AL-HAQ PRESS RELEASE
FOR IMMEDIATE RELEASE
REF. : 13.2007E
16 May 2007
On Sunday, 13 May 2007, the Israeli High Court of Justice heard the petition brought by Al-Haq, Defence for Children International – Palestine Section and the residents of al-Nu’man village. The following is a brief summary of an unofficial translation of the court hearing.
In response to the difficulties caused by holding West Bank ID cards that, according to the Israeli authorities, render them "illegally present" in their own village, as well as Israeli settlement construction and expansion in the area, and the construction of the Annexation Wall near the village, the petitioners requested the re-routing of the Annexation Wall so that the village is not cut off from the rest of the West Bank. Alternatively, the villagers requested that they be given permanent residency status in East Jerusalem and free access to and from al-Nu’man, as is their right having been residents of the village since before 1967.
The respondents (namely the Prime Minister of Israel, the Minister of Defence, the Minister of Interior, the Municipality of Jerusalem and the Commander of the Israeli military forces in the West Bank), argued that the route of the Wall could not be amended to accommodate persons who, in their view, are “illegally present” in Jerusalem. The respondents further argued that the village’s residents could not be issued permanent residency status on the grounds that they could not prove that they resided in the village prior to 1967, having not been registered as residents of Jerusalem in 1967 due to a bureaucratic oversight on the part of the State of Israel. When questioned by the court as to the "security" considerations in the original decision to keep the village, and by extension the alleged security threat posed by its population, on the same side of the Wall as Israel, the respondents‘ only retort was that the Wall has already been built and that financial considerations prevent it from being moved at this stage.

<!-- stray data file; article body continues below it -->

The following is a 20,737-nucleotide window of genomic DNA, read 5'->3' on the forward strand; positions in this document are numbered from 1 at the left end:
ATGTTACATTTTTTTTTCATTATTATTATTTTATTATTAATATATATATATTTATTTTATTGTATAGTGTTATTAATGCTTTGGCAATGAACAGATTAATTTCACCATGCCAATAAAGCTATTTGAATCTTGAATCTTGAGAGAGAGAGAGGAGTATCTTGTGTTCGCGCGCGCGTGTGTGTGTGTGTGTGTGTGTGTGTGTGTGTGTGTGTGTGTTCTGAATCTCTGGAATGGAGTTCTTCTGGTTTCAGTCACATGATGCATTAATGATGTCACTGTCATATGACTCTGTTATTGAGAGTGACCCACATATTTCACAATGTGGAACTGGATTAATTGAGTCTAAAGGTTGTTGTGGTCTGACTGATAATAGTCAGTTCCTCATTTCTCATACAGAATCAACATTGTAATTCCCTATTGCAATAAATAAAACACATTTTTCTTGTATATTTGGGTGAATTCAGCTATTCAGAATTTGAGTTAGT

After hearing the parties‘ arguments, the court gave the respondents until 1 October 2007 to present new conditions to the petitioners showing how they will meaningfully address their concerns. The court requested that the respondents address the question of whether the petitioners are, according to the Israeli authorities, residents of Jerusalem or the West Bank, and if the latter, what the Israeli authorities will do to restore an acceptable living situation to the village. The petitioners will then have 21 days in which to accept or reject the new conditions presented by the respondents. In the event that the respondents fail to present new conditions or the parties cannot reach agreement on any such conditions, the court will rehear the entire case based on its merits. In such an event, the court will consider every possible solution to the case, including re-routing the Wall.
The petitioners would like to express their most sincere thanks to their lawyers, Labib Habib and Leah Tsemel, and to all those who attended Sunday’s hearing. Such efforts not only provided the village residents with much needed support, but also sent a clear message to the Israeli authorities that the targeting of al-Nu’man and the human rights violations being perpetrated there are not going unnoticed. Al-Haq will continue to keep you informed of any further developments in the case. Should you have any questions, comments or require further information pertaining to the case, please do not hesitate to contact email@example.com.
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